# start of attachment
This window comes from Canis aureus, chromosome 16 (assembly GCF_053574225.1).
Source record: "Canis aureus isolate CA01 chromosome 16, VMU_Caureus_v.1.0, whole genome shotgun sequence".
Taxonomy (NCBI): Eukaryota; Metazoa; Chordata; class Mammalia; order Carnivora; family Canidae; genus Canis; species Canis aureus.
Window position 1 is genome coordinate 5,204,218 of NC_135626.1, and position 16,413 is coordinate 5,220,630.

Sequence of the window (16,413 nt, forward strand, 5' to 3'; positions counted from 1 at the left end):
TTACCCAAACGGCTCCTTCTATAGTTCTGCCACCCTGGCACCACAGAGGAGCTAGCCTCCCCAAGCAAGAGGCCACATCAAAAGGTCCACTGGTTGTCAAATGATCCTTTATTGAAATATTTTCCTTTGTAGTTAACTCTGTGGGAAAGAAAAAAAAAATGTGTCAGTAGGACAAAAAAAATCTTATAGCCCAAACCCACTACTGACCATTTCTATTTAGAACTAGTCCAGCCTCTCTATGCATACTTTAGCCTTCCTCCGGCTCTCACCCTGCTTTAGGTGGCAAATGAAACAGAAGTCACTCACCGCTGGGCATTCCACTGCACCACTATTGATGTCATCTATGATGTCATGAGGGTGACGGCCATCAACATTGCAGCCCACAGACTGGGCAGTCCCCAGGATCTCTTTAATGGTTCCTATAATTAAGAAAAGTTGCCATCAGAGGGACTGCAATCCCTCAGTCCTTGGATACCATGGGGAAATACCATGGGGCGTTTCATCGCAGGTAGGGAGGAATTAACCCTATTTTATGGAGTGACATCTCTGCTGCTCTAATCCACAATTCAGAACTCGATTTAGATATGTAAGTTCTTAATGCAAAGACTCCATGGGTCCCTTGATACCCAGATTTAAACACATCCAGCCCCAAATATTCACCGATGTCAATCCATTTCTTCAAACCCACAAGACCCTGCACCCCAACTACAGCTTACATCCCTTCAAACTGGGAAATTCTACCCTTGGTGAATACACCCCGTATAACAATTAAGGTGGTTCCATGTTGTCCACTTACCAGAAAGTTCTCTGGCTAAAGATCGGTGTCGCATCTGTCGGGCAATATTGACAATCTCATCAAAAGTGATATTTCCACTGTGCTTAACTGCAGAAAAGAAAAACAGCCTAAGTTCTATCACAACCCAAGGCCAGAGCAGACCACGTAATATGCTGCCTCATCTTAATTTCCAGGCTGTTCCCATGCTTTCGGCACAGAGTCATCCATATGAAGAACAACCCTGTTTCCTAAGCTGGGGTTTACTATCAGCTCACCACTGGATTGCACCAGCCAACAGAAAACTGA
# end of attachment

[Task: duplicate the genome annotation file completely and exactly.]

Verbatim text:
This window comes from Canis aureus, chromosome 16 (assembly GCF_053574225.1).
Source record: "Canis aureus isolate CA01 chromosome 16, VMU_Caureus_v.1.0, whole genome shotgun sequence".
Taxonomy (NCBI): Eukaryota; Metazoa; Chordata; class Mammalia; order Carnivora; family Canidae; genus Canis; species Canis aureus.
Window position 1 is genome coordinate 5,204,218 of NC_135626.1, and position 16,413 is coordinate 5,220,630.

Sequence of the window (16,413 nt, forward strand, 5' to 3'; positions counted from 1 at the left end):
TTACCCAAACGGCTCCTTCTATAGTTCTGCCACCCTGGCACCACAGAGGAGCTAGCCTCCCCAAGCAAGAGGCCACATCAAAAGGTCCACTGGTTGTCAAATGATCCTTTATTGAAATATTTTCCTTTGTAGTTAACTCTGTGGGAAAGAAAAAAAAAATGTGTCAGTAGGACAAAAAAAATCTTATAGCCCAAACCCACTACTGACCATTTCTATTTAGAACTAGTCCAGCCTCTCTATGCATACTTTAGCCTTCCTCCGGCTCTCACCCTGCTTTAGGTGGCAAATGAAACAGAAGTCACTCACCGCTGGGCATTCCACTGCACCACTATTGATGTCATCTATGATGTCATGAGGGTGACGGCCATCAACATTGCAGCCCACAGACTGGGCAGTCCCCAGGATCTCTTTAATGGTTCCTATAATTAAGAAAAGTTGCCATCAGAGGGACTGCAATCCCTCAGTCCTTGGATACCATGGGGAAATACCATGGGGCGTTTCATCGCAGGTAGGGAGGAATTAACCCTATTTTATGGAGTGACATCTCTGCTGCTCTAATCCACAATTCAGAACTCGATTTAGATATGTAAGTTCTTAATGCAAAGACTCCATGGGTCCCTTGATACCCAGATTTAAACACATCCAGCCCCAAATATTCACCGATGTCAATCCATTTCTTCAAACCCACAAGACCCTGCACCCCAACTACAGCTTACATCCCTTCAAACTGGGAAATTCTACCCTTGGTGAATACACCCCGTATAACAATTAAGGTGGTTCCATGTTGTCCACTTACCAGAAAGTTCTCTGGCTAAAGATCGGTGTCGCATCTGTCGGGCAATATTGACAATCTCATCAAAAGTGATATTTCCACTGTGCTTAACTGCAGAAAAGAAAAACAGCCTAAGTTCTATCACAACCCAAGGCCAGAGCAGACCACGTAATATGCTGCCTCATCTTAATTTCCAGGCTGTTCCCATGCTTTCGGCACAGAGTCATCCATATGAAGAACAACCCTGTTTCCTAAGCTGGGGTTTACTATCAGCTCACCACTGGATTGCACCAGCCAACAGAAAACTGA